In December 2000 I had the privilege of meeting Raul Hilberg at a conference in Berlin.
The conference celebrated the 100th anniversary of Franz Neumann’s birth. Franz Neumann was at first a politically engaged legal theorist, close to the German Social Democratic Party. Forced into exile by the Nazis, he gained respect for his work Behemoth: The Structure and Practice of National Socialism, for his teaching at Columbia University, and for a few influential articles in political theory. I was there because I am his son. Hilberg was there because his great work, The Destruction of the European Jews, began as a doctoral thesis under my father’s supervision.
The conference consisted mainly of scholars, some young, some older and established. Among the older scholars were several well respected figures, but none had Hilberg’s reputation. There were, of course, papers presented, pretty good ones, I thought. They were supposed to be twenty minutes but often, as usual, the text was much longer than that and the talks went overtime. Nevertheless they were carefully prepared and their length was no great burden on the audience.
When Hilberg’s turn came round, he stepped up to the podium with a single scrap of paper. Oh, I said to myself, a star: one of those famous guys too good to do actual work for a little gathering like this one.
Hilberg’s talk was the most beautifully clear, the most carefully organized and the most illuminating, by far. Near the end it had a subtly dramatic flair. When American intelligence came to organize the vast store of Nazi government documents they had collected, he said, they organized them into broad categories corresponding to the fundamental areas in which the Nazi state deployed its efforts. He described the categories. Where did they come from, he asked? It turns out they came from Neumann’s Behemoth.
That, I believe, was Hilberg to a T. No fine words about Neumann’s influence or intellect, no narrowly academic disquisitions on the evolution of modern German political theory, no funny stories about his old professor, not historical footnotes, nor – my own sin – a presentation of pet ideas whose relevance to the conference remained a mystery. He paid tribute by getting right down to the business of explaining exactly how Neumann’s thought had impact on the business of the world. It was stylish, instructive, and would have been self-effacing had we not sat stunned at the intellectual power of what had been so succinctly laid before us.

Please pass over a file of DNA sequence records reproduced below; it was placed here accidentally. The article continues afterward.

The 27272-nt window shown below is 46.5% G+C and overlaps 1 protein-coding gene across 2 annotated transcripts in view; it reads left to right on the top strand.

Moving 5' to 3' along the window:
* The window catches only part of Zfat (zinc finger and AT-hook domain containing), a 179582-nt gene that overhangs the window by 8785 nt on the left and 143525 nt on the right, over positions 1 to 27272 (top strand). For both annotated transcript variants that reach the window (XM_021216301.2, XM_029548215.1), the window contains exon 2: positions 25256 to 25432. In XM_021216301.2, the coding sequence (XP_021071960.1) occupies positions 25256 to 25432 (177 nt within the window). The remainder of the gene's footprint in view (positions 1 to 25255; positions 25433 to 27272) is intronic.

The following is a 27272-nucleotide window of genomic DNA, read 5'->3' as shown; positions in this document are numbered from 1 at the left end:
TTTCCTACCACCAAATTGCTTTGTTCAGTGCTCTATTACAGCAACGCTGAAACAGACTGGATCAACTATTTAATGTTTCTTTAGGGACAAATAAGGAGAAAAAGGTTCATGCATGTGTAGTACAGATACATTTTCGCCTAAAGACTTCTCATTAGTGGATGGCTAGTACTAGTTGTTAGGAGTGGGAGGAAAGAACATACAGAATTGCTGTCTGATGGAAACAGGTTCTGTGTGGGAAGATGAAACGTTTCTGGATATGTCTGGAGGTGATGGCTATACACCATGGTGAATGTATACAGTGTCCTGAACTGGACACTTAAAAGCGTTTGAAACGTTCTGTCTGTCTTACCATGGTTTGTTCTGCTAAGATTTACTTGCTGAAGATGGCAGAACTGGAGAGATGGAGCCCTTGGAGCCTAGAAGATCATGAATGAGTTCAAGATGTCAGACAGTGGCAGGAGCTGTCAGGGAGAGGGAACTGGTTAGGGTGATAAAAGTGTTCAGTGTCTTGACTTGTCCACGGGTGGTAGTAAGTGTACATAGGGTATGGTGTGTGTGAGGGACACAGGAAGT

Hilberg was more than brilliant; he was strong. Intellectual integrity was effortless and natural in him; it was as if he was simply incapable of sloppiness or shortcuts, much less dishonesty. Well into his seventies, he carried himself and spoke like someone half his age, telling stories more as if he were in a bar than in a rocking chair. He was himself, and unashamed, even when he told us, with not a trace of defensiveness, that he had always voted Republican. And it seemed that he could not say anything unclear, uninteresting, or disorganized. Nor did he live in his own little sphere of excellence.
When, on repeated occasions, Norman Finkelstein came under vicious attack for taking on ‘the Holocaust industry’ and the official Jewish organizations, Hilberg did more than defend an abstraction like academic freedom or bleat about ‘censorship’. He calmly placed himself directly in the line of fire. My style is not quite Finkelstein’s, he said, but I myself came to much the same conclusions. No lofty remarks could have done more to expose the dim small-mindedness of Finkelstein’s accusers.
When I think back to that conference, I think what so many academics of my acquaintance would have made of that opportunity. Hilberg was Jewish; so was my father. Their lives and work both delved into the origins and generation of what is now called, with high-school-drama-club portentousness, The Holocaust. For many in Hilberg’s position, the temptation to moralize, to play the victim, to lay guilt trips on the comically harmless German scholars would have proven irresistible. For Hilberg any such posturing was inconceivable. He did not make an effort to value the truth over anything else; he did not have to: he must have been born that way.
That’s why the title of his work is so starkly direct, why he worked with German documents, not anecdotes and horror stories, why he gathered no ammunition for sermons. The Germans had a problem, he says; what they were undertaking was unprecedented. There was no model they could follow. They had to make it up as they went along, and this is how they did it. His unsparing, unrelenting, single-minded analysis sacrifices every self-indulgent whim to the gargantuan yet almost pedestrian task of analysing the murky, bureaucratic creation of hell on earth.
Here again is strength: neither pity nor self-pity, anger nor despair, sanctimony nor opportunism are allowed to interfere with the drive to understand a process we so desperately need to understand.
Hilberg’s work is human; it has flaws. His interpretation of the huge events he tackles, though definitive for a time, will at length be superseded. But his achievement will never fail to astonish. Another conference attendee, himself a scholar of the first rank, described Hilberg’s stature with elegant simplicity: “a mind of a different order”.
MICHAEL NEUMANN is a professor of philosophy at Trent University in Ontario, Canada. Professor Neumann’s views are not to be taken as those of his university. His book What’s Left: Radical Politics and the Radical Psyche has just been republished by Broadview Press. He contributed the essay, “What is Anti-Semitism”, to CounterPunch’s book, The Politics of Anti-Semitism. His latest book is The Case Against Israel. He can be reached at: firstname.lastname@example.org.